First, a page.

No eternal friends and foes
In international politics, there are no eternal allies or perpetual enemies. For the national interest, countries would not turn down an alliance with the devil.
After Hitler’s invasion, British Prime Minister Winston Churchill evidently believed in the maxim.
When the Parliament criticized the alliance with Stalin’s Soviet Union, he said, “If Hitler invaded hell, I would make at least a favorable reference to the devil in the House of Commons.”
This is not just a story in the textbook of international politics. It is the precise reality of the Northeast Asian region over Dokdo and the “comfort women” issues. No one can be sure when the Korea-Japan relationship could change from partnership to hostility.
The Korean government has been confident about the future-oriented Korea-Japan relationship transcending historical antagonism.
The administration secretly pushed for cooperation in military information with Japan in response to the emergence of China and an alliance between China and North Korea. Moreover, Seoul has formed a virtual alliance with Japan, with the United States at the center.
However, the Korean government’s Japan policy is on the verge of collapse. It may be the karma of naively handling the historical and Dokdo issues. Since the People’s Administration, Korean presidents have been advocating “future-oriented Korea-Japan relations beyond the past.”
President Roh Moo-hyun made an appearance on Japanese television and said that Japan was his favorite country. President Lee Myung-bak did not hesitate to pursue military cooperation with Japan.
However, these moves have been countered by the Yasukuni Shrine visits, bringing up the Dokdo issue and a denial of comfort women. The recent friction has been foreseen, but no one knows how far the impact of the collision will spread.
In all respects, the basic frame of the peace and stability of the East Asian region is maintaining the status quo. Considering the Korea-Japan relationship, status quo means Korea’s effective rule over Dokdo, Tomiichi Murayama’s apology for colonial rule and Taro Kono’s statement acknowledging coercive recruitment of comfort women.
However, the Japanese government is making systematic moves to break the status quo by denying them. Its movements may fundamentally change the game for friends and enemies in Northeast Asian international politics.
A commentator compared the Korea-Japan relationship to two trains running at each other head-on. They are only looking at the signals on their sides. So without proper traffic control, they may end up in a direct collision.
Traditionally, the United States has played the role of traffic control. However, Washington is in an awkward position, since it has built alliances with both Japan and Korea and cannot simply take one side.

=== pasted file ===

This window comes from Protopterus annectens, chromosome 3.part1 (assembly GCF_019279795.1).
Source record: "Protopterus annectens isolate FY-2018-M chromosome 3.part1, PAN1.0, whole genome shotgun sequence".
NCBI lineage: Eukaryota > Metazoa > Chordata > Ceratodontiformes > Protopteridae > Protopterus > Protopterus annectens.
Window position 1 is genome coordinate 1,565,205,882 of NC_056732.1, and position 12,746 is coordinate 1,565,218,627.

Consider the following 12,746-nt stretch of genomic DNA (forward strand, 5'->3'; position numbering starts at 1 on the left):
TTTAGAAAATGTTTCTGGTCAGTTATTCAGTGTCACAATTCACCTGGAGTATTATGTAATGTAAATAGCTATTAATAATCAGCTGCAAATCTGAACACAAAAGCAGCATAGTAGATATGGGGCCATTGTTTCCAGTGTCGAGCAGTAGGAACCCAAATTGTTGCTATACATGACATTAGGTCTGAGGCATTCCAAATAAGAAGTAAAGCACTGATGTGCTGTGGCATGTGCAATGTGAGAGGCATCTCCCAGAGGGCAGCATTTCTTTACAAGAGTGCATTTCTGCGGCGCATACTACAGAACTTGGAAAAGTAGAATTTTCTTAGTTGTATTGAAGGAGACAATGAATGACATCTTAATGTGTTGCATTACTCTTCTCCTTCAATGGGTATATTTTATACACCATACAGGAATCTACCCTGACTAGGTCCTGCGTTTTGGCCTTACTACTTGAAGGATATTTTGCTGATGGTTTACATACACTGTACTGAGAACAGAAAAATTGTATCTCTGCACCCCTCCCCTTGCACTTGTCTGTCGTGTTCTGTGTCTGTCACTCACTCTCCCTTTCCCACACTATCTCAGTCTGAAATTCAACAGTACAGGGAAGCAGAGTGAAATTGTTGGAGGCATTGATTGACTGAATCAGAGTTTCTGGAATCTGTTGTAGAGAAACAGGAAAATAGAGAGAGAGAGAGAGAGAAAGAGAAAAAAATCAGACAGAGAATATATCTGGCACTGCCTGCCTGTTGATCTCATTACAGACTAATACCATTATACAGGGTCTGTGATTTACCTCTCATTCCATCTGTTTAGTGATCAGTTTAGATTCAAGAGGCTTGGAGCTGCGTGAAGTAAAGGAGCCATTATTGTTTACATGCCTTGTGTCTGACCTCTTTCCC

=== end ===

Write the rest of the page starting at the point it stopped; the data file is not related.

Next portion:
Nevertheless, a direct collision between Korea and Japan may bring tremendous tension to America’s East Asian strategy in response to China’s emergence and North Korea’s nuclear program.
So State Department spokeswoman Victoria Nuland said, “Both of these countries are strong, important valued allies of the United States. It is obviously not comfortable for us when they have a dispute between them.”
But Washington is making Korea nervous. The Japanese media reported that Washington supports Japan’s policy to bring the Dokdo case to the International Court of Justice.
If it is true, we cannot help but doubt Washington’s true intentions. We are reminded of the ghost of the secret Taft-Katsura agreement, which made Japan’s occupation of the Korean Peninsula possible.
So we must watch America’s role. If the United States wants to maintain cooperation among Korea, the U.S. and Japan, it needs to transmit all available signals to prevent a collision.
Secretary of State Hillary Clinton is playing the role of directing traffic at the APEC Summit in Vladivostok, Russia. She urged Japan and Korea to “lower the temperature” on the territorial issue, and her advice cooled down the tension for now.
But the United States needs to take a step further and play an influential role to urge Japan to go beyond the historical issues and become a true partner. Economic and security cooperation is not enough to maintain the Korea-Japan-U.S. cooperation based on a virtual alliance.
Henry Kissinger had told Zhou Enlai, “China by tradition has a universal outlook, but Japan has had a tribal outlook.” So the Japanese are not sensitive toward other countries. We need to keep this national characteristic in mind when dealing with Japan.
It is clear what we need to do until Japan finds its way to win trust. We’d better not care about what Japan should do. Instead, we need to pay more attention to what we need to do to protect our own interests.
* The author is a political science professor of Seoul National University.
by Chang Dal-joong